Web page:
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Publication numberUS7134665 B2
Publication typeGrant
Application numberUS 10/906,132
Publication dateNov 14, 2006
Filing dateFeb 3, 2005
Priority dateFeb 3, 2005
Fee statusPaid
Also published asUS20060175760
Publication number10906132, 906132, US 7134665 B2, US 7134665B2, US-B2-7134665, US7134665 B2, US7134665B2
InventorsWilliam A. Holsten, Janet A. Holsten
Original AssigneeHolsten William A, Holsten Janet A
Export CitationBiBTeX, EndNote, RefMan
External Links: USPTO, USPTO Assignment, Espacenet
Balloon bursting game
US 7134665 B2
Abstract
A balloon-bursting game for providing amusement to individuals at events by striking a pneumatic striker to inflate the balloon until it bursts. The inventive device includes a striker mechanism for pneumatically compressing air into an air tube when struck or depressed, a vertical shaft comprised of a base structure and housing, a balloon nozzle and piercing frame attached to the top of the vertical shaft, and an air tube connected by a nozzle from the striker mechanism through a monodirectional controlling valve and housing to the bottom end of the balloon nozzle. In use, with an uninflated balloon secured to the balloon nozzle, a hammer or similar object, or means of jumping up and down upon the striker mechanism, repeatedly depresses the striker mechanism, forcing air through the tube, valve and nozzle into the balloon, so that the balloon expands to a size sufficient to press against the piercing frame and burst.
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Claims(8)
1. A balloon-bursting game, comprising:
a strikable pneumatic air chamber that, when struck or compressed, forces air through a venting aperture,
a means of compressing said air chamber,
a means of restoring the air chamber to its pre-compressed state,
a balloon stand with balloon nozzle,
a balloon piercing frame with sharpened members,
a tube connecting the venting aperture to said balloon stand with balloon nozzle
a control valve connected to said tube or said aperture to ensure one-way air flow from the chamber to the balloon
whereby a balloon is gradually inflated each time the air chamber is compressed until surface of said balloon presses sufficiently against said balloon piercing frame to burst.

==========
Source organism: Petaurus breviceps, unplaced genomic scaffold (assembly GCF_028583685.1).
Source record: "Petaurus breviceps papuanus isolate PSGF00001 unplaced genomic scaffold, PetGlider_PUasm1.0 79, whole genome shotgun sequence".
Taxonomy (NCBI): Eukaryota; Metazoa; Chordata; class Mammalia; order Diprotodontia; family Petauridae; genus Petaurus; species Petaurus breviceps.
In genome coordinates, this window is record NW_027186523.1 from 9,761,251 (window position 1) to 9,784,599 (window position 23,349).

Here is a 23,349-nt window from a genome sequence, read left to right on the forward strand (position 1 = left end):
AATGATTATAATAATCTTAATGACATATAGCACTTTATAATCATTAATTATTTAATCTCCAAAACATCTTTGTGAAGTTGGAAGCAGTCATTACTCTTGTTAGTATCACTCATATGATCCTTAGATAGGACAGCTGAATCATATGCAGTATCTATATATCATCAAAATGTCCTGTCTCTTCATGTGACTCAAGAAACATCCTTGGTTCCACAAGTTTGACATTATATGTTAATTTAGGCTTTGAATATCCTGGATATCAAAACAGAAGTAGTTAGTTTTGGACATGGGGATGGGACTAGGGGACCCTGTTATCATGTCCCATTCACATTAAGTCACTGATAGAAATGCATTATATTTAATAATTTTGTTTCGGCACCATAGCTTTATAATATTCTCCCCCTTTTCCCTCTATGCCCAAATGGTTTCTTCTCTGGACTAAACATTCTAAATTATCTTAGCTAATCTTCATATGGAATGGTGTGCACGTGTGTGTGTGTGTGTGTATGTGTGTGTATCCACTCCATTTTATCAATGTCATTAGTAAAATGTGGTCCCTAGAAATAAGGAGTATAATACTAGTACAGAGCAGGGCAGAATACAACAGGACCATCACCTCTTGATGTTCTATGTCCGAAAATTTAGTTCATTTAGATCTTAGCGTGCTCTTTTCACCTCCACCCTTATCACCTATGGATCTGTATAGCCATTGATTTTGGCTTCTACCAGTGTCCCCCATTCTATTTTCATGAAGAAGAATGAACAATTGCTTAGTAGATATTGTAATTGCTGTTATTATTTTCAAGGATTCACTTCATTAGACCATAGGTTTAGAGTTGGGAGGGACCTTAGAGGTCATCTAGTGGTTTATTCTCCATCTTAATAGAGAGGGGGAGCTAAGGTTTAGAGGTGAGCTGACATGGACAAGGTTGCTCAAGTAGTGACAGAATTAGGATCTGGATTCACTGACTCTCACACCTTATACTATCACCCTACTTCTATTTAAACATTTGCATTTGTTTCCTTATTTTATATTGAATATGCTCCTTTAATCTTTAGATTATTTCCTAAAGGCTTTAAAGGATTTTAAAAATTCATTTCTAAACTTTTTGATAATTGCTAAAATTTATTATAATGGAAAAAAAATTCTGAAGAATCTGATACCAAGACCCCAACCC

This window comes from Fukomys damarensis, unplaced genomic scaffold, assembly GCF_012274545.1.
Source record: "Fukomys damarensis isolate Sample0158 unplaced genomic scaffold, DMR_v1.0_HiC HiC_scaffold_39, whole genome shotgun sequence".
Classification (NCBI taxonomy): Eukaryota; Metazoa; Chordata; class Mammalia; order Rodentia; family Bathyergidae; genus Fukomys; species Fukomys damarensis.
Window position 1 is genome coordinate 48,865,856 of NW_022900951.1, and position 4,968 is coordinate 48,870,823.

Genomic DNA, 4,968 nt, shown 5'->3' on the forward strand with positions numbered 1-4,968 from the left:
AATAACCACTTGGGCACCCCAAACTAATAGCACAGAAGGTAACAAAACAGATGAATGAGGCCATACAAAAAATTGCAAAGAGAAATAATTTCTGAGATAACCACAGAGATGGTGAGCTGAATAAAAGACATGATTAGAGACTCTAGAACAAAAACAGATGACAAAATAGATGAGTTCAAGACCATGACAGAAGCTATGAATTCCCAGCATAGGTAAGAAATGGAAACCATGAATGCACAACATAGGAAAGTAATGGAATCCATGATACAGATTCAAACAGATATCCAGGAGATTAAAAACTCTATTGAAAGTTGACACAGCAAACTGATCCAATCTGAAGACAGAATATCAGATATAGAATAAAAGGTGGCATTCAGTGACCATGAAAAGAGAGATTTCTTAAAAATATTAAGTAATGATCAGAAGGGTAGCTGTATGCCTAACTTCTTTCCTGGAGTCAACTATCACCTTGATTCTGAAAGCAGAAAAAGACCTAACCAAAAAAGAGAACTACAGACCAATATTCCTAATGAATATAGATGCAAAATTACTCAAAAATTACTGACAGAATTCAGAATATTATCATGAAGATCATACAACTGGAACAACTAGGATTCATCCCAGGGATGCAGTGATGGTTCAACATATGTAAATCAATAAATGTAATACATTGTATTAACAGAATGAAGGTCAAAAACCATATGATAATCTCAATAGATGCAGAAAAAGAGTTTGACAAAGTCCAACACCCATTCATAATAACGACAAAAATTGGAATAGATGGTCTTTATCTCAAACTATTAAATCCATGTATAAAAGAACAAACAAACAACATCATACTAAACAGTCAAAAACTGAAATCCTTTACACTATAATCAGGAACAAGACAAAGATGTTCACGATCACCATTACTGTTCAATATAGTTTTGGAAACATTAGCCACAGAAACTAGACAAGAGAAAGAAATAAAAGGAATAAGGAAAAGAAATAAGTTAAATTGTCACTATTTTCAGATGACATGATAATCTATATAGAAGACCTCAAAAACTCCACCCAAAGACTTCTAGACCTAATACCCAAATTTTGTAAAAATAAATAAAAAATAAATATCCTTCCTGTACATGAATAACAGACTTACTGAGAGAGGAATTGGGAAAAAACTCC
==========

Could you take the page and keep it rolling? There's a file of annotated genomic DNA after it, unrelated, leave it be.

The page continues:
2. The balloon-bursting game of claim 1, wherein said strikable air chamber is of durable construction to facilitate repeated striking.
3. The balloon-bursting game of claim 2, wherein said strikable air chamber includes a means for pumping air through venting aperture and air tube when depressed, then quickly recovering to its normal position.
4. The balloon-bursting game of claim 2, wherein the air forced through the venting aperture and air tube progressively inflates the balloon to its capacity.
5. The balloon-bursting game of claim 1, wherein said means of compressing said air chamber is a hammer, maul or other member capable of sufficient force to compress said chamber.
6. The balloon-bursting game of claim 1, wherein said balloon piercing frame is positioned around the expected perimeter or circumference of an inflated balloon, and includes members sufficiently sharp to pierce and burst said balloon.
7. The balloon-bursting game of claim 6, wherein said balloon piercing frame is attached to the balloon stand.
8. The balloon-bursting game of claim 1, wherein said balloon may contain confetti, flour or other materials in its uninflated state, to provide visual excitement at the time of bursting.
Description
FIELD OF THE INVENTION

The present invention relates to balloon bursting game devices and more specifically it relates to a balloon bursting game for providing amusement to individuals at events by striking a pneumatic striker to inflate the balloon until the balloon bursts.

DESCRIPTION OF PRIOR ART